be used only in this sense.

Besides the available experimental data, there are a

number of theoretical approaches to the calculation of x-ray

production cross sections [54-58]. Garcia et al. have

calculated and tabulated values of uKaK/ZL2 vs. E/AK, where

uK is the K-shell electron binding energy, aK is the K-

series x-ray production cross section, ZL is the atomic

number of the target, and A is the mass of the projectile in

amu [54]. Reuter et al. have fitted a logarithmic function

to the tabulated data [58]; their expression is given below

as Equation (4-3).

(log o 1 (lgo 2A (4-3)

where E = energy of the projectile

Ao = -19.04

A, = 0.03028

A2 = -1.11

A3 = 0.3771

A4 = 0.1923

A5 = 0.07459

A6 = -0.05084

A, = -0.005949

and the other variables have the meaning previously


Reid has implemented Equation (4-3) with a computer

code, and Figure 4-5 shows examples of graphs of aK vs.

proton energy calculated with this code [59].

Computed values of cross section must be used only as a

general guideline, since in some cases they may differ

significantly from experimental data.

Figure 4-6 shows examples of graphs of aL vs. proton

energy plotted directly from experimental data [43].

As mentioned in section 4.1, a point to be noticed in

the graphs or tables is that the x-ray production cross

section is a strong function of the energy (approximately

fourth power above 500 keV, and even stronger below that

energy). This fact is of some help in simplifying

calculations of the x-ray yield, since it indicates that

only the first few layers of material need to be taken into

account. After the particles have lost about half of their






100 200 300 400 500 600 700 800 900 100

a. Palladium



0.00010 5
-E g

200 300 400 50 00 700

e8o Beo 10oo

b. Indium

Figure 4-5. K-series x-ray production cross sections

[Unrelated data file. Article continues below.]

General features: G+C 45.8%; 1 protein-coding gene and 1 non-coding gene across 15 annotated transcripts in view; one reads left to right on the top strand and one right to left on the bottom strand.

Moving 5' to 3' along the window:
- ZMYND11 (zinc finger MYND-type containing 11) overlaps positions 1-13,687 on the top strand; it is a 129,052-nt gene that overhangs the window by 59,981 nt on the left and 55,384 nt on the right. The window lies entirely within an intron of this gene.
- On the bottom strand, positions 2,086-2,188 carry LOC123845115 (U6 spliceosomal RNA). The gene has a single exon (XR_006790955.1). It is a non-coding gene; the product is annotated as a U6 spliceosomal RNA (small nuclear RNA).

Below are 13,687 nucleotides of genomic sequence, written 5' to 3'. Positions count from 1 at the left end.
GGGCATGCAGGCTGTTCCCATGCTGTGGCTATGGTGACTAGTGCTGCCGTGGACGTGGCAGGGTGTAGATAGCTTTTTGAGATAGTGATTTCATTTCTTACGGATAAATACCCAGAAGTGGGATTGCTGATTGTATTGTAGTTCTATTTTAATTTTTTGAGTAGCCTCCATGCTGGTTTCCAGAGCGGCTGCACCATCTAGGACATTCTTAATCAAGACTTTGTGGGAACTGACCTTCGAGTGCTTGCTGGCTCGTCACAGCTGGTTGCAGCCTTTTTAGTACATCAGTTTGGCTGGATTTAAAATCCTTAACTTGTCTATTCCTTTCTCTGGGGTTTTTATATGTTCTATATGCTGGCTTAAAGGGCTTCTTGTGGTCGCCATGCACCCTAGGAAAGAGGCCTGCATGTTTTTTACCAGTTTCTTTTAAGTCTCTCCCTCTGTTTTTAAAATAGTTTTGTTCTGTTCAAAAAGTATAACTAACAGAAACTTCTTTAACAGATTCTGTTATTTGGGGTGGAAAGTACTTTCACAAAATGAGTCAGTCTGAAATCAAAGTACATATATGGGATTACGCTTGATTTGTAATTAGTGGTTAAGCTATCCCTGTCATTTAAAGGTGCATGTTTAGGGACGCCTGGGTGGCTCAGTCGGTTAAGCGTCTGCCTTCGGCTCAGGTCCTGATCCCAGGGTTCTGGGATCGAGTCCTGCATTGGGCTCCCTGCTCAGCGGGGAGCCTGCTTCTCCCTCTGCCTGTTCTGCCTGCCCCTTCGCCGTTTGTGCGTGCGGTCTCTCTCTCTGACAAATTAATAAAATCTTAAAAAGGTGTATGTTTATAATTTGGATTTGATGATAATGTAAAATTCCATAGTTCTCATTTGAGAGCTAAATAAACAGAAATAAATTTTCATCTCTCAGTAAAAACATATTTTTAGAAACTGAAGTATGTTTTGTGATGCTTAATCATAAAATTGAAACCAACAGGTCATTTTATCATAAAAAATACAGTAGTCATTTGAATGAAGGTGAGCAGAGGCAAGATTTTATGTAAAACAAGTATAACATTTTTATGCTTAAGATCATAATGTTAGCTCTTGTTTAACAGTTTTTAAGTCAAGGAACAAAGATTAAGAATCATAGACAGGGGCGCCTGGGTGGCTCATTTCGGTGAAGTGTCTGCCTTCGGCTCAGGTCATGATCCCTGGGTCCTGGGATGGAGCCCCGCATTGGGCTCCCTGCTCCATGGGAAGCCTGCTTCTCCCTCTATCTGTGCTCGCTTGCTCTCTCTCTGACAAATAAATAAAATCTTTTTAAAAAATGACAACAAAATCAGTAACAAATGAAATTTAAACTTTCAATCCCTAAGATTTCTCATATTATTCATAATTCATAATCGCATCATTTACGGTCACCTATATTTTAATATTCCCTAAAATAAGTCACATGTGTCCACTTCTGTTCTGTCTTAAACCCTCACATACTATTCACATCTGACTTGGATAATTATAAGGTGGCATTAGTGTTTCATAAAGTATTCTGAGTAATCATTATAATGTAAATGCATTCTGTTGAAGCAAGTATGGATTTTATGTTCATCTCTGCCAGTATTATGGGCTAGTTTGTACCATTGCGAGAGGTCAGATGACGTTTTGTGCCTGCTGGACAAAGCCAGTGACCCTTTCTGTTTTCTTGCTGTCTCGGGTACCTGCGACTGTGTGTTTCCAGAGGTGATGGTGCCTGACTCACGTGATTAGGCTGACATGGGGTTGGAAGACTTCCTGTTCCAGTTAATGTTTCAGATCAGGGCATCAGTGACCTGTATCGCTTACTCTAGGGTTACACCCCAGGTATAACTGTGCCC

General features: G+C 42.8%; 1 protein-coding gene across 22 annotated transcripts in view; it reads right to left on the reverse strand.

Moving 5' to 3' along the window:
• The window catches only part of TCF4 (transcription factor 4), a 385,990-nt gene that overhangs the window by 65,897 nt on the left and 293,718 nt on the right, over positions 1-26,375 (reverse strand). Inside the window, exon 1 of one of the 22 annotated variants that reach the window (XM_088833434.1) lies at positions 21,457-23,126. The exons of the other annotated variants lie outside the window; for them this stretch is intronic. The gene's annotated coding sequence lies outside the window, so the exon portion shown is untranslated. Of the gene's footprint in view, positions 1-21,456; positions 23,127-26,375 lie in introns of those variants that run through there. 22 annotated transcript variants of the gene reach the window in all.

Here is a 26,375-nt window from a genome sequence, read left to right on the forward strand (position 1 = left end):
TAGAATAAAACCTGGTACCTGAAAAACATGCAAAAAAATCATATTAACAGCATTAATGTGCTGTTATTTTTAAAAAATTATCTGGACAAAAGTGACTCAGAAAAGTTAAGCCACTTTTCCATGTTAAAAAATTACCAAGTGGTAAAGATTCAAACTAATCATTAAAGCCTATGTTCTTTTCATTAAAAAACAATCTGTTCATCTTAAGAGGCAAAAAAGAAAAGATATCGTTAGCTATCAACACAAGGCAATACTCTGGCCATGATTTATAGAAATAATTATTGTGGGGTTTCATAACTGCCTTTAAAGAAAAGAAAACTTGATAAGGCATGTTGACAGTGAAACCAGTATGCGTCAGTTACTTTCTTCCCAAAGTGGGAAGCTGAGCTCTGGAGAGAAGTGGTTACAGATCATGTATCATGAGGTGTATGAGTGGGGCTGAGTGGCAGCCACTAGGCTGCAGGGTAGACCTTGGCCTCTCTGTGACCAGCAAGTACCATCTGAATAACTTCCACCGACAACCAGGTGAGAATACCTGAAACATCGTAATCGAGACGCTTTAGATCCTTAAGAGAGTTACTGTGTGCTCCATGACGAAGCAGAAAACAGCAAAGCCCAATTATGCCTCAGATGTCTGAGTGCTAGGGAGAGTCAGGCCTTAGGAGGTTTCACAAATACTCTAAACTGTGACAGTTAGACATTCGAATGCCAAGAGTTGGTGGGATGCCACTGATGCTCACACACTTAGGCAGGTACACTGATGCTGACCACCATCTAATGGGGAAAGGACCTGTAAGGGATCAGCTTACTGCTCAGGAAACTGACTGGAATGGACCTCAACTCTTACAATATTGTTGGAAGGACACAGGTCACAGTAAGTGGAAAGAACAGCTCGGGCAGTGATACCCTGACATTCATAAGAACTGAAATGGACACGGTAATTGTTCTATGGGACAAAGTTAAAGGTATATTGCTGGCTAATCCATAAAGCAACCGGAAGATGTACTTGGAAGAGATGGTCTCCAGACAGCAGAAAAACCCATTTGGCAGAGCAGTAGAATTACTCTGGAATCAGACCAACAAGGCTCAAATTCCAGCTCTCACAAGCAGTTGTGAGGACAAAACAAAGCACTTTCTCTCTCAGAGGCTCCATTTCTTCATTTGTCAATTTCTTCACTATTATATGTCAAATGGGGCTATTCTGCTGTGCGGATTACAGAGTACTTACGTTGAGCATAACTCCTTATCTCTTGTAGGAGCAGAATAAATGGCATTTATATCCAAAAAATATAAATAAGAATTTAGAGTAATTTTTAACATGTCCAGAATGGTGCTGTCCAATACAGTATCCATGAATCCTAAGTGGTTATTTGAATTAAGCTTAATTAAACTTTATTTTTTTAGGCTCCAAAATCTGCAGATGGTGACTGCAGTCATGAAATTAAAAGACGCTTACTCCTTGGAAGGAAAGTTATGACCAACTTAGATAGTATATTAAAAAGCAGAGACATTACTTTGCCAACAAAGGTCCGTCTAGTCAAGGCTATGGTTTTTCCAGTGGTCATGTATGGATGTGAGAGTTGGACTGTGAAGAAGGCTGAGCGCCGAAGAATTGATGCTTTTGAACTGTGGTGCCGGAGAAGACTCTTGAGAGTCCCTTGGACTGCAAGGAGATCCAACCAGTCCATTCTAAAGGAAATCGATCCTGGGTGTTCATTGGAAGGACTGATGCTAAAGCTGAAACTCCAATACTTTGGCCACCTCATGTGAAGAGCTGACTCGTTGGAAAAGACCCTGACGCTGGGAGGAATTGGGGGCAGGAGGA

computed with Reuter's formula and Reid's program



cn Crosses are published values.
O yCurve is fourth power function fit.
1 1

0.01 0 .
S500 1000 1500 2000 2500

a. Tantalum

Au L-series ,

10 0


-i 0.01
S: -- Crosses are published values.
............ Curve is fourth power function fit.

I 500 1000 1500 2000 250(
b. Gold

Figure 4-6. L-series x-ray production cross sections
plotted from published data

initial energy, their contribution to x-ray production

becomes very small.

Another point that should be stressed is that the reported

values of the x-ray production cross sections are often

given with significant uncertainties (10, 20, or 30 percent,

and occasionally even higher), and that in some cases

discrepancies among independent measurements are larger than

could be expected from the stated errors. Mitchell and

Ziegler in the introduction to their table of cross sections

(compiled from different sources) state that "the thick

target data are specially prone to additional uncertainties

caused by energy loss, recoil, and absorption effects"

([43], p. 408).

As the energetic particles penetrate a thick target they

loose energy until they come to a complete stop at the end

of their range. This process was discussed in Section 4.1.

A plot of the average particle energy vs. penetration was

shown in Figure 4-2. This figure also showed the standard

deviation of the energy distribution about the average. For

the purposes of the discussion that follows, it is useful to

recast the plot of Figure 4-2 into a graph showing the

energy distribution of the particles at different average

energies (or at different penetration depths, which is

equivalent) as they travel through the target material.

This is shown in Figure 4-7.


0.6 0.4 0.

Figure 4-7. Energy distribution of protons of initial
energy E0 = 1 MeV vs. average energy ,
as they penetrate a thick tungstan target.
The areas under the curves are equal.


As they loose energy through interaction with the target,

the particles generate characteristic x-rays at each point

along their path. Because at each penetration depth the

particles have a different average energy and energy

distribution, the production of x-rays varies with depth as

determined by these two parameters. The x-ray production

cross section at a distance t from the point of impact of

the particles on the target surface will be called

a(Eeff[t]), and is given by

Eo > [- o(E..[t]) o(E) e 2 dE

where E = Initial energy of the beam.

= Mean energy of the beam at a distance t from
the point of impact.

S= Standard deviation of the energy

Eeff[t] = Is the effective energy of the beam at t,
which is defined as the energy of a mono-
energetic beam that would generate the same
number of photons as the beam with the given

Equation (4-4) for protons of E0 = 1 MeV and the L-